'Tis the season of figure skating! Although the next Winter Olympics are still more than two years away (hard to believe, but Sochi was only a year ago this past February), ABC will be airing four upcoming ice-skating specials over the next few months. These aren't just any specials though. Kristi Yamaguchi will host alongside skating champions such as Meryl Davis, Charlie White, Brian Boitano, Scott Hamilton, and more familiar faces.
The first of the four Colgate Skating Series specials (called Musselman's Apple Sauce Family Skating Tribute) will air this Sunday afternoon, and it's a program that host Yamaguchi has gotten more comfortable with over the years. "I've been hosting for five plus years, but it took a while [to get comfortable]," she says. The hardest part? "Pronouncing some of the names," she laughs. Although she doesn't consider herself to be a natural public speaker, it's a role that Yamaguchi has learned to embrace, especially as a mom to two young girls. That's also why you won't actually see Yamaguchi on the ice, because "between my schedule and their schedule, skating just isn't the priority. They are. I don't have the energy and time commitment to train myself!"
Yamaguchi still promises she skates for fun, but just not on television...yet. She's busy working with her women's active wear line called tsuya (pronounced tsoo-ya)—which is actually Kristi's middle name and her grandmother's maiden name. "It's a product with a purpose, so a portion of proceeds go to supporting my foundation for childhood literacy. I tried to bring my experience having lived in active wear and costumes my whole life!"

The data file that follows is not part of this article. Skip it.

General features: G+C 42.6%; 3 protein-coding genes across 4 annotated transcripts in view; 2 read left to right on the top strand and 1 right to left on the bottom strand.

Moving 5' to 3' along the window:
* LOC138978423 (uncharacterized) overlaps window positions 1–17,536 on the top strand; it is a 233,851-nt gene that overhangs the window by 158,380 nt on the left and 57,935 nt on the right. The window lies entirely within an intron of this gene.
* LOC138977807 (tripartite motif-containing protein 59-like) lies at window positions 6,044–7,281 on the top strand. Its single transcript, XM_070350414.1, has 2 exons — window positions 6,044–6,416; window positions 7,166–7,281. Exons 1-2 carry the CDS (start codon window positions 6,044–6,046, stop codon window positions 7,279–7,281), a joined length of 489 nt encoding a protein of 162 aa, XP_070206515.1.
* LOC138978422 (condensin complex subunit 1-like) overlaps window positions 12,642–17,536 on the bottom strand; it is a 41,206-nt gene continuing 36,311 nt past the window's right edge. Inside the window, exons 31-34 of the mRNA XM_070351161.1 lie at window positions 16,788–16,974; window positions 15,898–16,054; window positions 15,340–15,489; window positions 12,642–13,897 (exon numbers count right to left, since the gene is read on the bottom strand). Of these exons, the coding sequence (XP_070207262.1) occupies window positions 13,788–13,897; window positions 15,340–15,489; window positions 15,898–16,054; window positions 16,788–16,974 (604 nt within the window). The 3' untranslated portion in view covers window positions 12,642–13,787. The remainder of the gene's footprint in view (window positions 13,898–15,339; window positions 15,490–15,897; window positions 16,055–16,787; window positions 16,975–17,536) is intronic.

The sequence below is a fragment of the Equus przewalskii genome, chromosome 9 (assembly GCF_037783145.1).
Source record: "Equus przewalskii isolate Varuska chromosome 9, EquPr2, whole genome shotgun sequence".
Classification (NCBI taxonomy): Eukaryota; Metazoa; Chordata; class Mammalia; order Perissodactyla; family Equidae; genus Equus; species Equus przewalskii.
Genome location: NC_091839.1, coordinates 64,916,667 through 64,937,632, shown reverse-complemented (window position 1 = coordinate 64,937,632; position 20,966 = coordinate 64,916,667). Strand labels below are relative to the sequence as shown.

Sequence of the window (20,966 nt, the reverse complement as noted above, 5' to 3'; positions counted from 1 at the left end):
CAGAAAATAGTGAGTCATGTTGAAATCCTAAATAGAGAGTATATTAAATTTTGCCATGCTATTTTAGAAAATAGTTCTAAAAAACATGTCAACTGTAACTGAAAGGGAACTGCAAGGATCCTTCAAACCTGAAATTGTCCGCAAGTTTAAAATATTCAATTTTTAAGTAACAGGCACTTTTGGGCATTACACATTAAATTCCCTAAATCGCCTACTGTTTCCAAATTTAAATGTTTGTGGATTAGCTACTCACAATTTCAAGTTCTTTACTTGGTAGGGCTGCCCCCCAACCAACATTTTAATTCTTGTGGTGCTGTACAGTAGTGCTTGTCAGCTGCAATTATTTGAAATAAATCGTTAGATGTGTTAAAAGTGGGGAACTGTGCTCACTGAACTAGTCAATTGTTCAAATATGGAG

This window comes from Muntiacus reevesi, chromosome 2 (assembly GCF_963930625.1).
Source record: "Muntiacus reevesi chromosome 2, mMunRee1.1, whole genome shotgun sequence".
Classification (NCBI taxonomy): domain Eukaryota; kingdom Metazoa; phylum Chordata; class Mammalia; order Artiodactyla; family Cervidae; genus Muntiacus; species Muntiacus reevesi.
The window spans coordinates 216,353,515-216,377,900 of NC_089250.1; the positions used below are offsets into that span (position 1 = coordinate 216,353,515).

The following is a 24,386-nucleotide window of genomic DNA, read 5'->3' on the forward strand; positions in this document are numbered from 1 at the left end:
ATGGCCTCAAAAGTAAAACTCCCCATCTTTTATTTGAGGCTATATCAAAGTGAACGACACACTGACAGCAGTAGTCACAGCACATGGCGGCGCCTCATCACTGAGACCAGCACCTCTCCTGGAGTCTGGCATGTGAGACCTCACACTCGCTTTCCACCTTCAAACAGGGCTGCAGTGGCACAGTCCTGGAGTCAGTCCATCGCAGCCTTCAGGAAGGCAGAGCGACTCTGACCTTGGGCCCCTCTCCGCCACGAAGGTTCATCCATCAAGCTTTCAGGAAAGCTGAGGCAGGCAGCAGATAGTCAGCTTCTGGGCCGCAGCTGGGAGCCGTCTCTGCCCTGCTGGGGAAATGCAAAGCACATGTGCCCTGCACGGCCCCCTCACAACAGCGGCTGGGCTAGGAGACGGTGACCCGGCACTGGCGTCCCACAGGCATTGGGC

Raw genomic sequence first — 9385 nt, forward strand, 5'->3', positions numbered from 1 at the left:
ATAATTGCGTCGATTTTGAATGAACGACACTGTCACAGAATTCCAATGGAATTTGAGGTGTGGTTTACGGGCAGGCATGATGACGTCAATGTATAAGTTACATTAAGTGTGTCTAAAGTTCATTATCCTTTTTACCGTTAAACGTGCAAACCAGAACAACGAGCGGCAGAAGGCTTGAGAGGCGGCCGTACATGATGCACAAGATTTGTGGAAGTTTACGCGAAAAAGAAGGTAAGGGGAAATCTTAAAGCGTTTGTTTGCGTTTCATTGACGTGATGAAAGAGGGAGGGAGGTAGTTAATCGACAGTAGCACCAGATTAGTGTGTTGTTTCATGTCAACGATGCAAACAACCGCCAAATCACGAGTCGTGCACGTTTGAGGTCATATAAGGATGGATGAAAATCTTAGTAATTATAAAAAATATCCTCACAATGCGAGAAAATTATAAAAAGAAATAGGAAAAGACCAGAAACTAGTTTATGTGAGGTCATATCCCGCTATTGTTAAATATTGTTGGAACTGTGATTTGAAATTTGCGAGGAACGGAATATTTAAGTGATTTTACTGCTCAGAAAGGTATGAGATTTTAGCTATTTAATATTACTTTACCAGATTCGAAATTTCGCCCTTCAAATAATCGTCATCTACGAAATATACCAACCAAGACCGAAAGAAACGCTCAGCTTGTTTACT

Speaking of those costumes, we had a little fun revisiting those earlier days with Yamaguchi, as she reflected on her time at the Olympics, what she wished she could change, and who she's keeping her eye on in the future.
Glamour: How have you changed the most since rising to fame at the Winter Olympics in 1992?
Kristi Yamaguchi: I've had to open up a lot more. As a 20-year-old at the Olympics, your world is so insulated. You're so worried about yourself and your training, and then all of a sudden people know who you are. It was several years of transitioning into having a more public life and finding a role for myself. I became interested in philanthropy and starting my own foundation. You learn not to be so guarded and just be yourself.
Glamour: Have you been back to Albertville, France, since you won the gold medal in '92?
Kristi: I haven’t, no. It’s kind of an out-of-the-way place, but I wouldn’t mind going back.
Glamour: I think everyone remembers that sparkly gold and black costume you wore for your final performance. Where is it?
Kristi: That’s in Colorado Springs at the U.S. Figure Skating Museum, along with the medal. It’s on loan there, but they have a nice display with many other skating [memorabilia]. If you’re a skating fan, it’s really nice. It's better that the medal is there than sitting at home in the closet or in a bank safety box. It’s been probably over two years since I saw [the medal]. At the time, my family and I were out in Colorado Springs, and the kids saw it for the first time in person. It was a fun thing to get their reaction.
Glamour: What did your kids say?